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In this week’s Shadow Talk podcast episode, the Digital Shadows Research Team covered a range of activity. Here’s a quick roundup.
The “Dark Caracal” threat group has conducted espionage through mobile and desktop malware variants since 2012, researchers have determined. The group delivered malware via phishing links and physical access to targeted devices, harvesting user information without particularly sophisticated tactics, techniques and procedures (TTPs). Although Dark Caracal has been allegedly linked to the Lebanese state, inconsistent geographic targeting, lack of tailored phishing content and operational security flaws do not suggest an organized, state-led campaign. Mobile devices will highly likely remain vulnerable to espionage and financially driven threats, given the valuable nature of their stored content.
A new spam email campaign delivering the “Dridex” banking malware demonstrated a previously unreported tactic: compromising file transfer protocol (FTP) servers to act as the download location for malicious documents. The threat actors were likely trying to avoid detection by email gateways and network policies, which consider FTP servers as trusted locations. Security company Forcepoint attributed the campaign to the “Necurs” botnet, based on its previous association with Dridex, although this was a low-scale campaign in comparison with prior Necurs activity. More targeting of FTP servers to distribute malware is likely.
The “Neuron” malware associated with “Turla”, a Russia-linked advanced persistent threat (APT) group, was updated five days after a public advisory on Turla activity by the United Kingdom National Cyber Security Centre (NCSC). Neuron was adapted to avoid identification by the malware detection signatures published by the NCSC. Although the reason for the update is unclear, Turla may have responded to public reporting on its own campaigns. Alternatively, Turla may have experienced diminished success following the advisory, when new defensive measures were taken. As threat actors can quickly change malware obfuscation techniques, organizations should be proactive about network security, using threat intelligence, network log monitoring and detection signatures.
A researcher identified misconfigured servers associated with Jenkins, a software development tool. The accessed servers contained sensitive data pertaining to multiple British companies, including usernames, passwords, private keys and Amazon Work Space access tokens. The researcher identified exposed platforms using internet of things search engine Shodan, and then scraped revealed URLs to find unauthenticated login pages. It is unknown whether threat actors accessed any misconfigured servers; however, the method used to detect the vulnerable servers was likely replicable. Companies should ensure use of unique credentials and multi-factor authentication for internet-facing and cloud-based assets.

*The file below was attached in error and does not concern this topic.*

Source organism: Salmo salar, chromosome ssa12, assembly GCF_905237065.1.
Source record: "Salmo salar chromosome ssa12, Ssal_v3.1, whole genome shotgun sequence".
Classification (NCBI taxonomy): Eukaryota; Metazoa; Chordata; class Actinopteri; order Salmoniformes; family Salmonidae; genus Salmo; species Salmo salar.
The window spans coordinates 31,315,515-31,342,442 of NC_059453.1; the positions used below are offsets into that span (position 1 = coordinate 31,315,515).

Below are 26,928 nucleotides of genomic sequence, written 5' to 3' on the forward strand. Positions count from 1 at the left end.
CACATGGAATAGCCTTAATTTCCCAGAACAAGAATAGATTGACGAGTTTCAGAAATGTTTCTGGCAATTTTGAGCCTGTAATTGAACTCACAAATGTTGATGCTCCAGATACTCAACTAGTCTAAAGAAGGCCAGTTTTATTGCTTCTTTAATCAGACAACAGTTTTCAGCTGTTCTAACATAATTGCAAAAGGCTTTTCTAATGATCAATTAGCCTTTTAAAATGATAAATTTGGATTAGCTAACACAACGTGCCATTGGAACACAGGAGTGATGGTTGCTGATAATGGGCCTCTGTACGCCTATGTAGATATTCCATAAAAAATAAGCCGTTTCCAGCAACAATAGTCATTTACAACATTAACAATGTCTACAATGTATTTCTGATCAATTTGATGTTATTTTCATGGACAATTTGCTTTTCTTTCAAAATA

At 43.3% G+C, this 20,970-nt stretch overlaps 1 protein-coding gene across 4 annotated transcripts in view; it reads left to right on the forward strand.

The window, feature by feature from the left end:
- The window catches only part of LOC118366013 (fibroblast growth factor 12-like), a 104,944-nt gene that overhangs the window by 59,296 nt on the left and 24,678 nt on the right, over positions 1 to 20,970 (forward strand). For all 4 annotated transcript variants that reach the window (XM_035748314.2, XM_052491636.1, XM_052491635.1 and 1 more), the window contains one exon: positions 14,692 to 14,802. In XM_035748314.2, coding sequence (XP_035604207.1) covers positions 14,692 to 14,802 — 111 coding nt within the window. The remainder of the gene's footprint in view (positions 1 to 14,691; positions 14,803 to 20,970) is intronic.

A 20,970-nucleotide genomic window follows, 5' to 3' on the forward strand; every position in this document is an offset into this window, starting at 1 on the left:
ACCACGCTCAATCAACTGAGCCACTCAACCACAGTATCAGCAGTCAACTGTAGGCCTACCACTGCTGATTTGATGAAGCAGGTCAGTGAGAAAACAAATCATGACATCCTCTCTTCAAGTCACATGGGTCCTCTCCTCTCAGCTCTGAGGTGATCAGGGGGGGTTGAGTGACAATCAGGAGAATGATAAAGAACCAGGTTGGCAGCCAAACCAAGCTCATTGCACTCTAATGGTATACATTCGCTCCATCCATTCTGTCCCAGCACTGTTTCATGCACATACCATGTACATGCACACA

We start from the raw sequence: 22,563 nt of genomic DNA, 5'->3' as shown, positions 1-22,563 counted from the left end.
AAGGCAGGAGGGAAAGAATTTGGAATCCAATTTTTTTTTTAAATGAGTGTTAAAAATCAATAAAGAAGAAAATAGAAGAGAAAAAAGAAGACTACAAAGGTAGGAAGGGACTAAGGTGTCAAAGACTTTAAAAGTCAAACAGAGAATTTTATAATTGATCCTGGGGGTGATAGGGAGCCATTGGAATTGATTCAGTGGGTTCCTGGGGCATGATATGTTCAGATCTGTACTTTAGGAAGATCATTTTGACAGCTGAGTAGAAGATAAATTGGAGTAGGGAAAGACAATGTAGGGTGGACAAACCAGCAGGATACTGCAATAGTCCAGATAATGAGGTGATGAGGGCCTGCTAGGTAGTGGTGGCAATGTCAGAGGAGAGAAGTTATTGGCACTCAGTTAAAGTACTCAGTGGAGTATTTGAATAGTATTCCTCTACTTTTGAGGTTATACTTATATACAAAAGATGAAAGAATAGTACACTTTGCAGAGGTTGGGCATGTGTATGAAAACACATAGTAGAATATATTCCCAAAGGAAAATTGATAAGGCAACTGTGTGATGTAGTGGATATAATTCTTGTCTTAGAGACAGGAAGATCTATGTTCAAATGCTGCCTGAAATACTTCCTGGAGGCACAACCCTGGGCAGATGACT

A Russian criminal operation was disrupted after the perpetrators used software to over-charge individuals purchasing gas in Southern Russia. Malicious software was applied to electronic gas pumps and reportedly charged customers for more fuel than was delivered, shortchanging victims 3% to 7% per gallon of fuel pumped. The software enabled pumps, cash registers and back-end systems to display false data to victims and relied on complicit insiders at fuel stations. The developer of the software was reportedly arrested. The lucrative nature of the fuel industry means it will continue to be targeted by financially motivated criminal actors.
The “Fancy Bears” hacking group publicly leaked documents purportedly sourced from the International Luge Federation (FIL), and claimed the violation of “principles of fair play”, particularly regarding drug tests. It is unknown how and when the documents were obtained, although threat group “APT-28” (aka Fancy Bear) allegedly targeted certain members of the International Olympic Winter Sports Federations in late 2017, including the FIL. The precise relationship between Fancy Bears and APT-28 is not publicly known, although APT-28 were previously associated with the compromise of the World Anti-Doping Agency in 2016. More leaks by Fancy Bears are likely in the near future.
Media personalities and conservative individuals in the United States were targeted by a Twitter phishing campaign, potentially conducted by the Turkish Cyber Army. At least three Twitter accounts were confirmed as compromised, including that of journalists Sara Carter (@SaraCarterDC) and Greta Van Susteren (@greta), as well as Sheriff David Clarke (@SheriffClarkeTC). The campaign employed a spoofed Twitter login page, which was likely used to harvest credentials and compromise the three accounts. Although no official claim of responsibility was detected from the Turkish Cyber Army, this campaign would be consistent with previously observed activity. More media outlets will likely be targeted in the immediate future.
Listen to this week’s Shadow Talk Episode here:
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